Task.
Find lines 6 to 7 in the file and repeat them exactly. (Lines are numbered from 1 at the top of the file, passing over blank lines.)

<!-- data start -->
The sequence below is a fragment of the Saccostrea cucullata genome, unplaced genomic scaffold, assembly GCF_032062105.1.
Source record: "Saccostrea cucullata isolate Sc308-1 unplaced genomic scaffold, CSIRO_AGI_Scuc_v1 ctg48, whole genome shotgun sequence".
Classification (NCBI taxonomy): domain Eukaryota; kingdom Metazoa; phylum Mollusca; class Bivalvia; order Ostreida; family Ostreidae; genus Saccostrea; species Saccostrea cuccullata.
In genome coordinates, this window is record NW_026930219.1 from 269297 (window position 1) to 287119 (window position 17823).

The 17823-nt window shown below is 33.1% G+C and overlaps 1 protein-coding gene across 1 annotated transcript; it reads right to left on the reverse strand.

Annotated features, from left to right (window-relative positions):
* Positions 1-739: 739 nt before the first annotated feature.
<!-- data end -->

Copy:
Annotated features, from left to right (window-relative positions):
* Positions 1-739: 739 nt before the first annotated feature.